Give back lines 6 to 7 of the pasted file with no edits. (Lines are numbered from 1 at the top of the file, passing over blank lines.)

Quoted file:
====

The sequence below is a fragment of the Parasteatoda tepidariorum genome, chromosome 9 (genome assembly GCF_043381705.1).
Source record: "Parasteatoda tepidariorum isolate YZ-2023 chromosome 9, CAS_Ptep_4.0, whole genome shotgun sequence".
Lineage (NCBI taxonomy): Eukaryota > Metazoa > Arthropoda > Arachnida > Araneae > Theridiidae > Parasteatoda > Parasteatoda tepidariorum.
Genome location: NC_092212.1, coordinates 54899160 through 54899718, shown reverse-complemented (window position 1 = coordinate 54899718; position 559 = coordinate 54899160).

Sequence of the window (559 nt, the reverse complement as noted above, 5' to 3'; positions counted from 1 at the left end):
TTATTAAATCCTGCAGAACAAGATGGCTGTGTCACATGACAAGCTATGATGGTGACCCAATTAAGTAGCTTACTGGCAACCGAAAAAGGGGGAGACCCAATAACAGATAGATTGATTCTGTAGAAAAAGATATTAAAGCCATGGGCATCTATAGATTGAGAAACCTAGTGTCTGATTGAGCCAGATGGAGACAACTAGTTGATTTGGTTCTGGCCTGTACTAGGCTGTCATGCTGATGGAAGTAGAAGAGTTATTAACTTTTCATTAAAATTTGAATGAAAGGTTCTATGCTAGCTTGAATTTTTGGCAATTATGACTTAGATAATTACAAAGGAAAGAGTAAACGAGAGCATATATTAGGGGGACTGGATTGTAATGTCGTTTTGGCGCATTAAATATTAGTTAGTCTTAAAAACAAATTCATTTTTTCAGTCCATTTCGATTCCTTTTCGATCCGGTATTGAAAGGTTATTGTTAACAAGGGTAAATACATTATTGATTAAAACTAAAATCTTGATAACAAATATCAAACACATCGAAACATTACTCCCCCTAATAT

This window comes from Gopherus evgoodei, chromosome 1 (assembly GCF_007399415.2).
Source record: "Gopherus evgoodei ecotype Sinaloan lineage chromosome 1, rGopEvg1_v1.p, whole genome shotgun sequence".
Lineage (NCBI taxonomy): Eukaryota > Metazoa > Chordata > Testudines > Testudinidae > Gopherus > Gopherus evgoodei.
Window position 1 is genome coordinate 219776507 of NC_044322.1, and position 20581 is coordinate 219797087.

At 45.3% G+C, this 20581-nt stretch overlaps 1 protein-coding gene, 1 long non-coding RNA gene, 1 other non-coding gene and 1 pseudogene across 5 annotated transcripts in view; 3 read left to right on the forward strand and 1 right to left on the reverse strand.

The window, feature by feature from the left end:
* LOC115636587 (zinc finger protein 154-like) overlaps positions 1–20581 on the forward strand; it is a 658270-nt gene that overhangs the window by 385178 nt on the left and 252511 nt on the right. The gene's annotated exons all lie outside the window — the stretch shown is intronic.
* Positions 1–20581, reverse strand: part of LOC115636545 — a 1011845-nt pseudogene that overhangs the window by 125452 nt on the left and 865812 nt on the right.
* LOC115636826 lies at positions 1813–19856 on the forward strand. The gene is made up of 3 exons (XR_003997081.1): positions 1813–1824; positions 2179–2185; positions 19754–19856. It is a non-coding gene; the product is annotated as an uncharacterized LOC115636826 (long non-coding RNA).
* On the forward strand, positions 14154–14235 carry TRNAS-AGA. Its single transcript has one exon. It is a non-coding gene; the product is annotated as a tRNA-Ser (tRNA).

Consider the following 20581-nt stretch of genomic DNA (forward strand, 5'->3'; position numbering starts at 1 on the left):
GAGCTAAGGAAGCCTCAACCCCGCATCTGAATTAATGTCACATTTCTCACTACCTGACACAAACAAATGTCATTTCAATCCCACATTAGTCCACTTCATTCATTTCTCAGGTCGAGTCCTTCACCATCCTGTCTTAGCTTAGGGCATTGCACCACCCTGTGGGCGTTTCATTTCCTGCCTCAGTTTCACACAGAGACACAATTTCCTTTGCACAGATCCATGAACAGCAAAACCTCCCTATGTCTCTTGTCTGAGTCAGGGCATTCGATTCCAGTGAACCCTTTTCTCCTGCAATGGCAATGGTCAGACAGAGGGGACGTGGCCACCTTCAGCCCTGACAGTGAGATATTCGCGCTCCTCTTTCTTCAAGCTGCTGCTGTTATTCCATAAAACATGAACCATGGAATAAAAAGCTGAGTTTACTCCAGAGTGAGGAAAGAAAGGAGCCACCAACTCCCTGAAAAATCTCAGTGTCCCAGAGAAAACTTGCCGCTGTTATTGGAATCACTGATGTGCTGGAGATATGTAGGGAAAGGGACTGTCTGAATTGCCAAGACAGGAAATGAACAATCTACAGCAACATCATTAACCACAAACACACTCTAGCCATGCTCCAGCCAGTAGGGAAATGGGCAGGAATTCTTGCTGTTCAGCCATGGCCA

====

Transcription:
TTATTAAATCCTGCAGAACAAGATGGCTGTGTCACATGACAAGCTATGATGGTGACCCAATTAAGTAGCTTACTGGCAACCGAAAAAGGGGGAGACCCAATAACAGATAGATTGATTCTGTAGAAAAAGATATTAAAGCCATGGGCATCTATAGATTGAGAAACCTAGTGTCTGATTGAGCCAGATGGAGACAACTAGTTGATTTGGTTCTGGCCTGTACTAGGCTGTCATGCTGATGGAAGTAGAAGAGTTATTAACTTTTCATTAAAATTTGAATGAAAGGTTCTATGCTAGCTTGAATTTTTGGCAATTATGACTTAGATAATTACAAAGGAAAGAGTAAACGAGAGCATATATTAGGGGGACTGGATTGTAATGTCGTTTTGGCGCATTAAATATTAGTTAGTCTTAAAAACAAATTCATTTTTTCAGTCCATTTCGATTCCTTTTCGATCCGGTATTGAAAGGTTATTGTTAACAAGGGTAAATACATTATTGATTAAAACTAAAATCTTGATAACAAATATCAAACACATCGAAACATTACTCCCCCTAATAT

This window comes from Gopherus evgoodei, chromosome 1 (assembly GCF_007399415.2).